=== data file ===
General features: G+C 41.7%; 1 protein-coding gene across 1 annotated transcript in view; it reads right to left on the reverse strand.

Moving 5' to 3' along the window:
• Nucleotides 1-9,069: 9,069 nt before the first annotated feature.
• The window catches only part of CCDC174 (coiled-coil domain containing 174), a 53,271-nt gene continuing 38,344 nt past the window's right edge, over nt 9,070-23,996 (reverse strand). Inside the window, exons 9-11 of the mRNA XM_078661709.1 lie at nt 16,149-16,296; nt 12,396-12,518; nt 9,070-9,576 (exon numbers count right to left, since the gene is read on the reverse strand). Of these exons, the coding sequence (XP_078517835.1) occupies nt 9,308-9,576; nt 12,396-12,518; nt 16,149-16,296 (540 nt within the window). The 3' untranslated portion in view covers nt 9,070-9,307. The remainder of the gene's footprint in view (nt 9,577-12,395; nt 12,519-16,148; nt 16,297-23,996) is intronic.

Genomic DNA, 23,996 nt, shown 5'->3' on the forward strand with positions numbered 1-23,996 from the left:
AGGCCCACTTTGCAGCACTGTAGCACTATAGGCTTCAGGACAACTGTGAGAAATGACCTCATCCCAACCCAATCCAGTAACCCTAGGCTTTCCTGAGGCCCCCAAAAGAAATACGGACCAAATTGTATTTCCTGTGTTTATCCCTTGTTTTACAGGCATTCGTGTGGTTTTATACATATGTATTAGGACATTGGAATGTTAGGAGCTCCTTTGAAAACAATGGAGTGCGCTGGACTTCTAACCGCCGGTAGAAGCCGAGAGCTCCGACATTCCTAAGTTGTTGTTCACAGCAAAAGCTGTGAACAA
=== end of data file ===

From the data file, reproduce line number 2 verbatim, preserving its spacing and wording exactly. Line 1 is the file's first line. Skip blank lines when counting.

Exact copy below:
Moving 5' to 3' along the window: